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Table Of Contents  The TCP/IP Guide
 9  TCP/IP Application Layer Protocols, Services and Applications (OSI Layers 5, 6 and 7)
      9  TCP/IP Key Applications and Application Protocols
           9  TCP/IP File and Message Transfer Applications and Protocols (FTP, TFTP, Electronic Mail, USENET, HTTP/WWW, Gopher)
                9  TCP/IP Electronic Mail System: Concepts and Protocols (RFC 822, MIME, SMTP, POP3, IMAP)
                     9  TCP/IP Electronic Mail System Overview and Concepts

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TCP/IP Electronic Mail Communication Overview: Message Composition, Submission, Delivery, Receipt, Processing and Access
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12
3
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TCP/IP Electronic Mail Addresses and Addressing
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TCP/IP Electronic Mail Message Communication Model and Device and Protocol Roles
(Page 3 of 3)

Protocol Roles In Electronic Mail Communication

You may have noticed that SMTP is used for most of this communication process. In fact, if the recipient uses a machine that runs SMTP software, which is common for those using dialup UNIX shell Internet access, the process of sending e-mail uses SMTP exclusively. SMTP servers must, however, always be available on the Internet and ready to accept mail. Most people access the internetwork using devices that aren't always online or that don't run SMTP software. That is why the last step, mail access and retrieval, is usually required.

It might have been possible to define the electronic mail system so that this last step of communication was carried out using SMTP as well, which would mean the entire system used the same protocol. However, SMTP was tailored for the specific purpose of transporting and delivering e-mail, not for remote mailbox access. It made more sense to leave the function of mailbox access to dedicated, separate protocols. This not only allows these protocols to be tailored to the needs of e-mail recipients, but provides flexibility by giving users more than one option for how e-mail is retrieved. I discuss mail access protocols and methods in a separate section of the Guide, highlighting the two most common protocols: the Post Office Protocol (POP) and the Internet Message Access Protocol (IMAP).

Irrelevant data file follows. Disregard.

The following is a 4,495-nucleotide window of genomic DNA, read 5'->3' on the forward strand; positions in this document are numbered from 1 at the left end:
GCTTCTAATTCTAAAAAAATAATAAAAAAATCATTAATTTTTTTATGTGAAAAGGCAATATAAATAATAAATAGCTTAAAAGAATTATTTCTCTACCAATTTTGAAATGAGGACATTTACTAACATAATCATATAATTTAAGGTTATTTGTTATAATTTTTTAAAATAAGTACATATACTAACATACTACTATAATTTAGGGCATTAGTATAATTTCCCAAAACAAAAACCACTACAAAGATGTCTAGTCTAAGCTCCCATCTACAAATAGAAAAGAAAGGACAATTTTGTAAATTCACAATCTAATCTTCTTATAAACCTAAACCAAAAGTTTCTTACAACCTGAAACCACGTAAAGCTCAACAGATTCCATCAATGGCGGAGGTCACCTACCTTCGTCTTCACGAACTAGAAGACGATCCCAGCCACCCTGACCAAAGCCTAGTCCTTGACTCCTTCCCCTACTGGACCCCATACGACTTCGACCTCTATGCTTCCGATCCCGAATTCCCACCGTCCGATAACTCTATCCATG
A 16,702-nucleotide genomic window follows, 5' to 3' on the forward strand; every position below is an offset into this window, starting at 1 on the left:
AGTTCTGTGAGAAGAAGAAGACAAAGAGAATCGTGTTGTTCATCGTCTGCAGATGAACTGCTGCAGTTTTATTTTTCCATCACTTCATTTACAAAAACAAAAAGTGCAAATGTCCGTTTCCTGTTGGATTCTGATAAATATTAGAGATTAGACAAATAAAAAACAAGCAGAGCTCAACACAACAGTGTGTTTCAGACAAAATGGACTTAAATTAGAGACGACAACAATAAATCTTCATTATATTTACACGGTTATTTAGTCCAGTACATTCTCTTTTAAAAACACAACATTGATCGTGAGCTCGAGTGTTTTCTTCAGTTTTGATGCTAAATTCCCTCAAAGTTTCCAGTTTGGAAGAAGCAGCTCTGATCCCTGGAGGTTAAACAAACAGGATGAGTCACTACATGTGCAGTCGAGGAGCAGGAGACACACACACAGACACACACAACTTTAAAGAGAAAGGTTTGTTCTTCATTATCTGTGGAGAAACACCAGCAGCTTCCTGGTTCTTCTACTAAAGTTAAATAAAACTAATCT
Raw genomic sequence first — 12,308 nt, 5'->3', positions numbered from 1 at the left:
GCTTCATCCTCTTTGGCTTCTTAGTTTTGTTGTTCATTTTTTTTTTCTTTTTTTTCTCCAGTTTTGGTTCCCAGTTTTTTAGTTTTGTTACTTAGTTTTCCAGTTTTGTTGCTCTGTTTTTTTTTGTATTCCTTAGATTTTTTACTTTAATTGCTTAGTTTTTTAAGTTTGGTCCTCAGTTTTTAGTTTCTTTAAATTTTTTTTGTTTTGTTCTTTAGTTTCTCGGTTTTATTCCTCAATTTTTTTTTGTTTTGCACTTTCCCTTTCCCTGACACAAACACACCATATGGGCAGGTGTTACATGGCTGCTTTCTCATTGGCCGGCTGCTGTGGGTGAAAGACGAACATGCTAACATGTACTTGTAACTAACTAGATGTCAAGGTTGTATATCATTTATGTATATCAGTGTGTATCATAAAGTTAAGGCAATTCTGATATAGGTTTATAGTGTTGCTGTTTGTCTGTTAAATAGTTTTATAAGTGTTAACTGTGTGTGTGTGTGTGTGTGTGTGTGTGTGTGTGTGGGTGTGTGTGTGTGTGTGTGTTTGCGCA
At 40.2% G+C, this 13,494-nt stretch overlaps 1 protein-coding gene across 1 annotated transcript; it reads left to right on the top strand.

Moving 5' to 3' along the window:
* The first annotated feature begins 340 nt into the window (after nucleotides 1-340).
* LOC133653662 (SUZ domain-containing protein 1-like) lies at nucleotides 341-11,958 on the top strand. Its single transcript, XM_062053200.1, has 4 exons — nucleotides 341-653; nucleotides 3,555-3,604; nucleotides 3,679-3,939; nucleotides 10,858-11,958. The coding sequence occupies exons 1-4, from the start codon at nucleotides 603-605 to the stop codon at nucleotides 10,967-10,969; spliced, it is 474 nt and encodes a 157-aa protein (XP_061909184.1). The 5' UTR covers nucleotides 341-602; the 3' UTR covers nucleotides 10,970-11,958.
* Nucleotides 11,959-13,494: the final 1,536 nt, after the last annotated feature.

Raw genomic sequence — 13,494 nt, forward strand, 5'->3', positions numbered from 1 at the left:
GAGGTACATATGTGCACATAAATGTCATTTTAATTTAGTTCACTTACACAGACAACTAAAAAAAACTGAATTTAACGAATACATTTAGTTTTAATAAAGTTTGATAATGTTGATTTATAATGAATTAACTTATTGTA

The three protocols discussed above—SMTP, POP3 and IMAP—get the “lead billing” on the TCP/IP electronic mail stage, but they rely on two other elements to play “supporting roles”. The first is a method of addressing e-mail messages to ensure that they arrive at their destinations. The second is the set of message formats used to encode messages and control how they are delivered and used. These don't usually get as much attention as they deserve, but they do here, as I have devoted the next two sections to them.

Key Concept: One of the critical requirements of an electronic mail system is that the sender and receiver of a message not be required to both be on the system at the time mail is sent. TCP/IP therefore uses a communication model with several devices that allow the sender and recipient to be decoupled. The sender’s client device spools mail and moves it to the sender’s local SMTP server when it is ready for transmission; the e-mail is then transmitted to the receiver’s SMTP server using SMTP. The e-mail can remain on the recipient’s server for an indefinite period of time. When the recipient is ready to read it, he or she retrieves it using one or more of a set of mail access protocols and methods, the two most popular of which are POP and IMAP.


 


Previous Topic/Section
TCP/IP Electronic Mail Communication Overview: Message Composition, Submission, Delivery, Receipt, Processing and Access
Previous Page
Pages in Current Topic/Section
12
3
Next Page
TCP/IP Electronic Mail Addresses and Addressing
Next Topic/Section

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Version 3.0 - Version Date: September 20, 2005

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